I don’t know how to feel about Luminar’s sky replacement tool

For those who don’t know it yet, Luminar’s sky replacement tool is very handy when you need to spice up a bland landscape photography. If it’s done in good taste, it could result in very good looking photos. You can go overboard with it and put a Milky Way right above a very heavily light polluted city.

The reason for this post’s title is a bit complicated. I don’t have anything against photo manipulation. Every photographer has a vision and sometimes it needs a push with the help of modern software. However, I can’t overlook when the author misleads the viewer for a profit. Then again, as long as the misleading part is just a sunset sky, who am I to judge? Here’s what I’m on about:

I saw this photo on an article promoting Bucharest as a tourist destination. The Shutterstock description: “Aerial view of the business district in Bucharest, Romania at sunset”. It’s a good picture. The photographer went on top of the Basarab Overpass to take this photo. Here’s how it looks from Google Earth:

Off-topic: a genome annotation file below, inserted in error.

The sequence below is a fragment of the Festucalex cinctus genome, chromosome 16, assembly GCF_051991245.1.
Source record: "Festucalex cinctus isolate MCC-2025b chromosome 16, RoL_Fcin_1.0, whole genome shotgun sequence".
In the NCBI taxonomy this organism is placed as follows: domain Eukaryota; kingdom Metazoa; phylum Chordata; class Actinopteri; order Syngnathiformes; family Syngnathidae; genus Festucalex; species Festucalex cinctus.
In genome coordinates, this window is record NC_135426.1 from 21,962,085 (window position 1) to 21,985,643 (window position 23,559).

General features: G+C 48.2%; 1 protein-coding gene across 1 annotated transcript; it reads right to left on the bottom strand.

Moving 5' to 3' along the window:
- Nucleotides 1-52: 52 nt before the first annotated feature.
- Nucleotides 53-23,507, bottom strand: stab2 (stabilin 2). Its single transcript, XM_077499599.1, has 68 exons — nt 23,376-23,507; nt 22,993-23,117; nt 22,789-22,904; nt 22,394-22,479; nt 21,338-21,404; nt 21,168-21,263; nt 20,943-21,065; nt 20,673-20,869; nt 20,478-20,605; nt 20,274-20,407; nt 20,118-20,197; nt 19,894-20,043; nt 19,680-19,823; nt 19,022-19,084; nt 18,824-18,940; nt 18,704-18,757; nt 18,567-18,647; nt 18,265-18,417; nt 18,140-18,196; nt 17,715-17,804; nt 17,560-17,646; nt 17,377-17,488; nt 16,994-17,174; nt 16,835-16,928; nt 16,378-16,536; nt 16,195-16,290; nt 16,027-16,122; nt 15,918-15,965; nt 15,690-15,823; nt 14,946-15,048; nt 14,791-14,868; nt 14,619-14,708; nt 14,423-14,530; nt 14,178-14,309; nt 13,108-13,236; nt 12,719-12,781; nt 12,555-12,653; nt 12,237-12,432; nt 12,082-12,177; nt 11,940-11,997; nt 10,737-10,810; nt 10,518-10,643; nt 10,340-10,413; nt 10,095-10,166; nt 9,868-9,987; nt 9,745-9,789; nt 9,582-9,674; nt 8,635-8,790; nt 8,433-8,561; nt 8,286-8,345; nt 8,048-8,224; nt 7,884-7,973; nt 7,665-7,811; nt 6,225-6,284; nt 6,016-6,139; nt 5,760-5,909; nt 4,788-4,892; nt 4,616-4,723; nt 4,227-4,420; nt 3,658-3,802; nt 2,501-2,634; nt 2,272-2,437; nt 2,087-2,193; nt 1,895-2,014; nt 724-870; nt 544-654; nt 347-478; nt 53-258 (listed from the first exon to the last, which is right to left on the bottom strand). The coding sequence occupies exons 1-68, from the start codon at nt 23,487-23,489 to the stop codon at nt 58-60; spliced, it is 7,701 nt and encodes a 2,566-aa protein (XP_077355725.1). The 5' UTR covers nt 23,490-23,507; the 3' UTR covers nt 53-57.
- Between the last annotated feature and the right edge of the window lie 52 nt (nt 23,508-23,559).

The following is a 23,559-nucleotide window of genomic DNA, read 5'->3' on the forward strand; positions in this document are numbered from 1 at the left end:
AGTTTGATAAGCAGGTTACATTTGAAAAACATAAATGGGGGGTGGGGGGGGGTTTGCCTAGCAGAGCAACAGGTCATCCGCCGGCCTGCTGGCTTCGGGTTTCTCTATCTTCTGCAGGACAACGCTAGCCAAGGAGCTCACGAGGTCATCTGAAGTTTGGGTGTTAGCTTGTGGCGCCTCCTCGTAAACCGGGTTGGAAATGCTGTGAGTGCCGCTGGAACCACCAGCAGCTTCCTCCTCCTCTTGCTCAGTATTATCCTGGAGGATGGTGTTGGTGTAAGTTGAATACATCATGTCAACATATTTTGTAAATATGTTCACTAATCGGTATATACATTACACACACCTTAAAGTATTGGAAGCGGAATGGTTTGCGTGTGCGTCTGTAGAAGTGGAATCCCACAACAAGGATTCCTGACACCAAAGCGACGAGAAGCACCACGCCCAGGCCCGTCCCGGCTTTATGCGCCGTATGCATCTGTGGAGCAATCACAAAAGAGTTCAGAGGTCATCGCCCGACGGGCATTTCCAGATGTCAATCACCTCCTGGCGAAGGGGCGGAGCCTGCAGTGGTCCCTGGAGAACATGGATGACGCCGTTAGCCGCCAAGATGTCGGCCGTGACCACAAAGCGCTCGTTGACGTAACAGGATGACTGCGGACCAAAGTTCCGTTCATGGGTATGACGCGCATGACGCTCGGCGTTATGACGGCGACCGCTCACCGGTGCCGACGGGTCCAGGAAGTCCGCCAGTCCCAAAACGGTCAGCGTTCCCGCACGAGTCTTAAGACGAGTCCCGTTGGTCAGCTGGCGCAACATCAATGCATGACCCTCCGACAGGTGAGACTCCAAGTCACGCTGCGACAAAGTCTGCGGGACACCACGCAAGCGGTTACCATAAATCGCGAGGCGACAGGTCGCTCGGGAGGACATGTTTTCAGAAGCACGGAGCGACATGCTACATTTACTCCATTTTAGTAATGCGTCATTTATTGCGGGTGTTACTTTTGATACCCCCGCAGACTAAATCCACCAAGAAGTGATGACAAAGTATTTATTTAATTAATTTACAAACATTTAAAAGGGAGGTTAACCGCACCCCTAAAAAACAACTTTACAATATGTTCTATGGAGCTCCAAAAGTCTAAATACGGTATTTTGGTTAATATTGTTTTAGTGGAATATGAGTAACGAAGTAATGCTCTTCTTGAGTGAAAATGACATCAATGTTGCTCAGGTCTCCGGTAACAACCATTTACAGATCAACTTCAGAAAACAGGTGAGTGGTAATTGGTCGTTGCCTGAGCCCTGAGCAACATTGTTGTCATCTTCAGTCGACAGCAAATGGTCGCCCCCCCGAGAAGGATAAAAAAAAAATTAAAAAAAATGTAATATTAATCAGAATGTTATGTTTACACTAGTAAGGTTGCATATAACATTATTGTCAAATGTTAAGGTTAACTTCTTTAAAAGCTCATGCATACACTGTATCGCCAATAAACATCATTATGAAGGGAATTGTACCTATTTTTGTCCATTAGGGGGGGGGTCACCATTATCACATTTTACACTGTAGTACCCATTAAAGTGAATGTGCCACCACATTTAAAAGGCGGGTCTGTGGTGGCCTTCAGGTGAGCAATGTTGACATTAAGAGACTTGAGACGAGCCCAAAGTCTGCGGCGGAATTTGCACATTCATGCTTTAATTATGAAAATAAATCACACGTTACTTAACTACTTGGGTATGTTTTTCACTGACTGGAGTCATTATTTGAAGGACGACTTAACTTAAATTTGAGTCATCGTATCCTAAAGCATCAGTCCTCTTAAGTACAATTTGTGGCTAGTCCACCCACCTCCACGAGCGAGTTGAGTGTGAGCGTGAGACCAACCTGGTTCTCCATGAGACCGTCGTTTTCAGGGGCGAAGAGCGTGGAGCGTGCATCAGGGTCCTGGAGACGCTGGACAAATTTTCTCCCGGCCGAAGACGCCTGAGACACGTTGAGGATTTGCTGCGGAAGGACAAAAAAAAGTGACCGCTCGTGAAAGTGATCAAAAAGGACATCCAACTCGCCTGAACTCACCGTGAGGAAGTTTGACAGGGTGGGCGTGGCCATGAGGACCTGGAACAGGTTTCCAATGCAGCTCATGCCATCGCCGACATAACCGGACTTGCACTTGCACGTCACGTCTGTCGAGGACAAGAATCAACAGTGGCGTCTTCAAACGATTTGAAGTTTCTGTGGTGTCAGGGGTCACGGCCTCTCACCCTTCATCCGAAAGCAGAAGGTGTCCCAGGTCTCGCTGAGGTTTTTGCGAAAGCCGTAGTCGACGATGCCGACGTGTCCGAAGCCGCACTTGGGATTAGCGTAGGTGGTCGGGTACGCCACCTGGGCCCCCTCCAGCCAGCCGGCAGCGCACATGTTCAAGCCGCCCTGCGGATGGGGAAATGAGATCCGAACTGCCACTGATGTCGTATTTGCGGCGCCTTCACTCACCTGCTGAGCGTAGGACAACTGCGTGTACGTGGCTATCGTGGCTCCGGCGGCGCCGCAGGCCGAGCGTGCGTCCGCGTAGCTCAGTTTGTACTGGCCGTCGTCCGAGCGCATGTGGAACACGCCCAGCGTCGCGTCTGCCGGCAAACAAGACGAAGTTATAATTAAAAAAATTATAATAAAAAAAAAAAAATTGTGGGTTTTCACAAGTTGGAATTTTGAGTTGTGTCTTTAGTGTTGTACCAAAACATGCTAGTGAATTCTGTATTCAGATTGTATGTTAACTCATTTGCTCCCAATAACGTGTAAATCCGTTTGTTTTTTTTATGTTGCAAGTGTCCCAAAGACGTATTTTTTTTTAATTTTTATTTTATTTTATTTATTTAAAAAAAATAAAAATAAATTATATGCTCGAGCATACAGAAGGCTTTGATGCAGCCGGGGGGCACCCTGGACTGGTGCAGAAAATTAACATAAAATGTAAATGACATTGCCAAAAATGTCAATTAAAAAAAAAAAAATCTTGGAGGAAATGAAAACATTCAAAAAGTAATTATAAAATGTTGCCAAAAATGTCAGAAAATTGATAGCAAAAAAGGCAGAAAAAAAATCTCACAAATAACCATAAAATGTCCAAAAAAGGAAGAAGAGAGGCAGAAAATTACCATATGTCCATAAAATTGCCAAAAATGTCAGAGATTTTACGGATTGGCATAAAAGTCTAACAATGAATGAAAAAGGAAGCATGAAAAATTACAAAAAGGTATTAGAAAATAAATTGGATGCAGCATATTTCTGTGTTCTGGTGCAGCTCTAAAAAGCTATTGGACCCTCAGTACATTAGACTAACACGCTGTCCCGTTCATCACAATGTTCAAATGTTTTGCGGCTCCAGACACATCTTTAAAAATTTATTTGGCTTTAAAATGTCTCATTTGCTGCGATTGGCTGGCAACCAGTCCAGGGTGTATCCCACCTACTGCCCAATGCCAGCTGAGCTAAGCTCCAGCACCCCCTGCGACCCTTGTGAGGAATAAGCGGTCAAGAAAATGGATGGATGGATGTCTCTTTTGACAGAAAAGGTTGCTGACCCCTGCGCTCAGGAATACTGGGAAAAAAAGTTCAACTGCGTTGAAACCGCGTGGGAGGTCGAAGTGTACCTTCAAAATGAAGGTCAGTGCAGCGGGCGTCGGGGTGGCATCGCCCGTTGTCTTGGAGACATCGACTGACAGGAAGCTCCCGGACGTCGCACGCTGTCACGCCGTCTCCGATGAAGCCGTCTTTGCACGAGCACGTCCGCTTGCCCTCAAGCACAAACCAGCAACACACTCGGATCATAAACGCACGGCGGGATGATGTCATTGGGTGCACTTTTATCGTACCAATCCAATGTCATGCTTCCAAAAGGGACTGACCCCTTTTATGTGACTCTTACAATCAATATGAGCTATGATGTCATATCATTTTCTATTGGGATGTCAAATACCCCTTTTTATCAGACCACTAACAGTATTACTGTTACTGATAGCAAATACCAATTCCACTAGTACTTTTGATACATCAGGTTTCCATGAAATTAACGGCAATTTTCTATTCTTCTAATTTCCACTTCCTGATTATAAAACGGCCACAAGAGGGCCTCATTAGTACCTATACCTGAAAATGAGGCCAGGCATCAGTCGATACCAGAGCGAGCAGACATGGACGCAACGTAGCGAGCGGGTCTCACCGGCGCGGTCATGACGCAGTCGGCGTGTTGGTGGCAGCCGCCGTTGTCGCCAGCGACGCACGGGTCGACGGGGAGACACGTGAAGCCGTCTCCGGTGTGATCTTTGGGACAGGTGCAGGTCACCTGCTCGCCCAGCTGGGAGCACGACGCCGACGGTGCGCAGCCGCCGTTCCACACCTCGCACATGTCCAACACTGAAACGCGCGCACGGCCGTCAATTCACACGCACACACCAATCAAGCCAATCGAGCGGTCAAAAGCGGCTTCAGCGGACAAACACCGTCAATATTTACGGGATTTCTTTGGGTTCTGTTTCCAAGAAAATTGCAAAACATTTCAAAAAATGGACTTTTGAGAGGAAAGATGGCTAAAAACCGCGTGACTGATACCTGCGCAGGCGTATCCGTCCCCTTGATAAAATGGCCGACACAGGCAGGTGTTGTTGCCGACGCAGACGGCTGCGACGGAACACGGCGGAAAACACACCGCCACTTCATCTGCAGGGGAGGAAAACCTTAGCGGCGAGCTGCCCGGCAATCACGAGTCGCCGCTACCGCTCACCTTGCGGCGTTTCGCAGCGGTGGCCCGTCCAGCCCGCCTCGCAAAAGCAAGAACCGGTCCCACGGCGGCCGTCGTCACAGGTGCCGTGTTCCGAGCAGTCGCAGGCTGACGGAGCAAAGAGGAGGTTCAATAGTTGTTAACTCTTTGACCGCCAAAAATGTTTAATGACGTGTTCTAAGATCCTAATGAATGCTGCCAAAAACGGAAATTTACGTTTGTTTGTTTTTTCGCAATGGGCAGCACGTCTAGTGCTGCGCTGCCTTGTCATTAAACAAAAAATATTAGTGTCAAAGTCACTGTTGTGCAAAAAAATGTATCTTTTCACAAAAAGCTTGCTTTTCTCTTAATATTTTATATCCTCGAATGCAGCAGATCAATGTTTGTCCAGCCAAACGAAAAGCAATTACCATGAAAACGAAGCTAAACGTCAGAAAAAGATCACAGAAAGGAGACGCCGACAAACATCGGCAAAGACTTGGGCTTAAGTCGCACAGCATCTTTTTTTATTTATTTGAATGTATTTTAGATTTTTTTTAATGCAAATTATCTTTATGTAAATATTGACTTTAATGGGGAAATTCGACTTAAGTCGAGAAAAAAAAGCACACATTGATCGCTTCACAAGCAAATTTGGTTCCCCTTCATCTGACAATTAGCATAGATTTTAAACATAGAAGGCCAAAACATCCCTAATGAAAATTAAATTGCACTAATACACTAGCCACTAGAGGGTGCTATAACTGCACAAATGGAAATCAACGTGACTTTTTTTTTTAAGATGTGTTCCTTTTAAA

I used circles to identify the most visible landmarks. From left to right: The New Vodafone Building, The Old Vodafone Building, Sky Tower, Administrative Building (Sector 1)

If you look closer at the compass from Google Earth, you’ll see it faces north-east. And that’s not where the sun sets in Bucharest. It’s not even where the sun rises.

I don’t know whether the photographer used Luminar to replace the sky. The fact that the same author has multiple skies on the same photo on Shutterstock makes it highly probable. Again: I’m not against such practices, however I do question the morality when making such photographs available through Shutterstock to travel agencies (who might not know better) who in turn use them to promote certain destinations.

What do you think?

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